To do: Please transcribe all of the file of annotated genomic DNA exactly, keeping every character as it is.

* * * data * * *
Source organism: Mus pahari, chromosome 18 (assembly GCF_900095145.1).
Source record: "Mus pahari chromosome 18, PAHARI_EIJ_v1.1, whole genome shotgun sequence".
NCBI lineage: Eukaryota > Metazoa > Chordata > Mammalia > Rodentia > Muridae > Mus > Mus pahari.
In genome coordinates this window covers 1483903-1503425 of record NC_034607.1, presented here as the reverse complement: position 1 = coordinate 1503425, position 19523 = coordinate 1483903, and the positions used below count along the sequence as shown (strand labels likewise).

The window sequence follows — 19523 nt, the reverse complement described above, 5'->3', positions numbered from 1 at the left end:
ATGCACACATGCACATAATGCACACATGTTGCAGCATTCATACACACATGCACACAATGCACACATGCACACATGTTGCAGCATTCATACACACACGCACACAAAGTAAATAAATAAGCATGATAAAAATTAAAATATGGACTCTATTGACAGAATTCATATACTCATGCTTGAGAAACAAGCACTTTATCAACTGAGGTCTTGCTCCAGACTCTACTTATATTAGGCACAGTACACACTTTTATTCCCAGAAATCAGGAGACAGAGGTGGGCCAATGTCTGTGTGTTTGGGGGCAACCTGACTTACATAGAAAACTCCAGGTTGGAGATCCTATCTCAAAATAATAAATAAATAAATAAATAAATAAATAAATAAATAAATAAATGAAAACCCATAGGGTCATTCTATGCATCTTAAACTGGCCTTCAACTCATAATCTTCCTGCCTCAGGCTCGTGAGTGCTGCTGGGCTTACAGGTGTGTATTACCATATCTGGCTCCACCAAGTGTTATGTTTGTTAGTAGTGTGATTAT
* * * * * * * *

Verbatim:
Source organism: Mus pahari, chromosome 18 (assembly GCF_900095145.1).
Source record: "Mus pahari chromosome 18, PAHARI_EIJ_v1.1, whole genome shotgun sequence".
NCBI lineage: Eukaryota > Metazoa > Chordata > Mammalia > Rodentia > Muridae > Mus > Mus pahari.
In genome coordinates this window covers 1483903-1503425 of record NC_034607.1, presented here as the reverse complement: position 1 = coordinate 1503425, position 19523 = coordinate 1483903, and the positions used below count along the sequence as shown (strand labels likewise).

The window sequence follows — 19523 nt, the reverse complement described above, 5'->3', positions numbered from 1 at the left end:
ATGCACACATGCACATAATGCACACATGTTGCAGCATTCATACACACATGCACACAATGCACACATGCACACATGTTGCAGCATTCATACACACACGCACACAAAGTAAATAAATAAGCATGATAAAAATTAAAATATGGACTCTATTGACAGAATTCATATACTCATGCTTGAGAAACAAGCACTTTATCAACTGAGGTCTTGCTCCAGACTCTACTTATATTAGGCACAGTACACACTTTTATTCCCAGAAATCAGGAGACAGAGGTGGGCCAATGTCTGTGTGTTTGGGGGCAACCTGACTTACATAGAAAACTCCAGGTTGGAGATCCTATCTCAAAATAATAAATAAATAAATAAATAAATAAATAAATAAATAAATAAATGAAAACCCATAGGGTCATTCTATGCATCTTAAACTGGCCTTCAACTCATAATCTTCCTGCCTCAGGCTCGTGAGTGCTGCTGGGCTTACAGGTGTGTATTACCATATCTGGCTCCACCAAGTGTTATGTTTGTTAGTAGTGTGATTAT